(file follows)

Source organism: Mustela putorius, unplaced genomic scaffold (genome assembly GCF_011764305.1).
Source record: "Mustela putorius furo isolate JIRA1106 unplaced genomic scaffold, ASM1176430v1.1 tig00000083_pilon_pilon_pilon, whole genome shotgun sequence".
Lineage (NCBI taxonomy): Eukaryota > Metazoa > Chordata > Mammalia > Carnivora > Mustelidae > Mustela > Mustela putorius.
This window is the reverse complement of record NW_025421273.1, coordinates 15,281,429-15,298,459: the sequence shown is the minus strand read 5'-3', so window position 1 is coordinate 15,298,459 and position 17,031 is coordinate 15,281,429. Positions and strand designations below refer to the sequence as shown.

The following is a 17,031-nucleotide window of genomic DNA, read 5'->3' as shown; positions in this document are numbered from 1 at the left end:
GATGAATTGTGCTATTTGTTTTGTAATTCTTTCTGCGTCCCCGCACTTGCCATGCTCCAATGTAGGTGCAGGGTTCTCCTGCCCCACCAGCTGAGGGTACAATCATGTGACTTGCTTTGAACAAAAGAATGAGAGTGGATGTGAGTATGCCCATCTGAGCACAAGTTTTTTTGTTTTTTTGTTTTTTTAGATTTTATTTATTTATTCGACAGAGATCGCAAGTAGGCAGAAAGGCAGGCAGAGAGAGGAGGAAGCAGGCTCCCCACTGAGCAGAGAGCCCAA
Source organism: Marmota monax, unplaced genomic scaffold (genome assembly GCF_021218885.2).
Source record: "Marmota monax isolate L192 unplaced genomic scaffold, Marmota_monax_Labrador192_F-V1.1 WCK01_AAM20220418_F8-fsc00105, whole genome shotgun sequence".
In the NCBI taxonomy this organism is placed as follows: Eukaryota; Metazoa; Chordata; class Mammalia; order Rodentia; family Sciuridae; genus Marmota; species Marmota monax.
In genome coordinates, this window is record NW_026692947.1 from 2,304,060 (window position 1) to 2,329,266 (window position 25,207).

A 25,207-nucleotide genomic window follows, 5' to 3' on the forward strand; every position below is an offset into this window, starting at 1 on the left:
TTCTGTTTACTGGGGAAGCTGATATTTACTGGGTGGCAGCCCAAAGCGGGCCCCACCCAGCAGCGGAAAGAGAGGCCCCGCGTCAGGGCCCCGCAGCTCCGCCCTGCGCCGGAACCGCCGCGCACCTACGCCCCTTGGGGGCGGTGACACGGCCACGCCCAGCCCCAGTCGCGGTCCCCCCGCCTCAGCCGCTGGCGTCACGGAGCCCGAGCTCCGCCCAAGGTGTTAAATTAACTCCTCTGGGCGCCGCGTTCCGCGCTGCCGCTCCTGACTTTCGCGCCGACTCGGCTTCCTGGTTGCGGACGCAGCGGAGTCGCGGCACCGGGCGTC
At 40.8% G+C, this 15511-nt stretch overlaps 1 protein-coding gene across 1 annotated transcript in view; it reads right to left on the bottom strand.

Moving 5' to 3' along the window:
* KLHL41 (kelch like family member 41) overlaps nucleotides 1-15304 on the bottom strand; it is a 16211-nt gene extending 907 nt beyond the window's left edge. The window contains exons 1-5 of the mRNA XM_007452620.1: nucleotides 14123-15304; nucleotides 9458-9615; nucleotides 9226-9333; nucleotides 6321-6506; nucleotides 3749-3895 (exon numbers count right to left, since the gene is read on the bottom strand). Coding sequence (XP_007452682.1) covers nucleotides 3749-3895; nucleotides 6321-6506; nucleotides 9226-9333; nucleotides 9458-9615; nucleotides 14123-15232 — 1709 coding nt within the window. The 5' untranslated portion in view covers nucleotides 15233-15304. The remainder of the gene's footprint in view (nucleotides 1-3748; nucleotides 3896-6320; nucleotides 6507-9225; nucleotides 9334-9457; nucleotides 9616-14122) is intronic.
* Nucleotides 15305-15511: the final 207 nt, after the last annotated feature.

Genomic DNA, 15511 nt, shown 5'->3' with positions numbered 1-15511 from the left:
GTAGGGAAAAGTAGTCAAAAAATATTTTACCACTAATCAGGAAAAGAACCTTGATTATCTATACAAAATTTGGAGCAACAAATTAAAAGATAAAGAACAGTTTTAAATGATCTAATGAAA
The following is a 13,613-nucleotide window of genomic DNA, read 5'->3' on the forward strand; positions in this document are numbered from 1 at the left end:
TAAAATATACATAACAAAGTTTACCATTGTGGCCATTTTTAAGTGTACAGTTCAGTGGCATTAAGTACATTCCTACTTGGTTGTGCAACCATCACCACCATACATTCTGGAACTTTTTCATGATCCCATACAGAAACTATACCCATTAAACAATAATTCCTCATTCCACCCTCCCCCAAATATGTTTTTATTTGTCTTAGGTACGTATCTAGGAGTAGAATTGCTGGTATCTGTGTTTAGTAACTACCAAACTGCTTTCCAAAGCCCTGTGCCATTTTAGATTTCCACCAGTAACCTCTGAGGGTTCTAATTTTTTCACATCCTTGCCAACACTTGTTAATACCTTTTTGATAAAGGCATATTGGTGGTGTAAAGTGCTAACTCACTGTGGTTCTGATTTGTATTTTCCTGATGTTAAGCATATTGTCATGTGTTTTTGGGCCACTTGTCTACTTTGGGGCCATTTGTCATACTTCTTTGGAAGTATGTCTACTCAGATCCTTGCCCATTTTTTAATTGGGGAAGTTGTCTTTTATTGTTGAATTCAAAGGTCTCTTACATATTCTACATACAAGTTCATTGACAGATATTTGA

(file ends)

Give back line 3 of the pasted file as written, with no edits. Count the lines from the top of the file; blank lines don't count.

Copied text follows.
Lineage (NCBI taxonomy): Eukaryota > Metazoa > Chordata > Mammalia > Carnivora > Mustelidae > Mustela > Mustela putorius.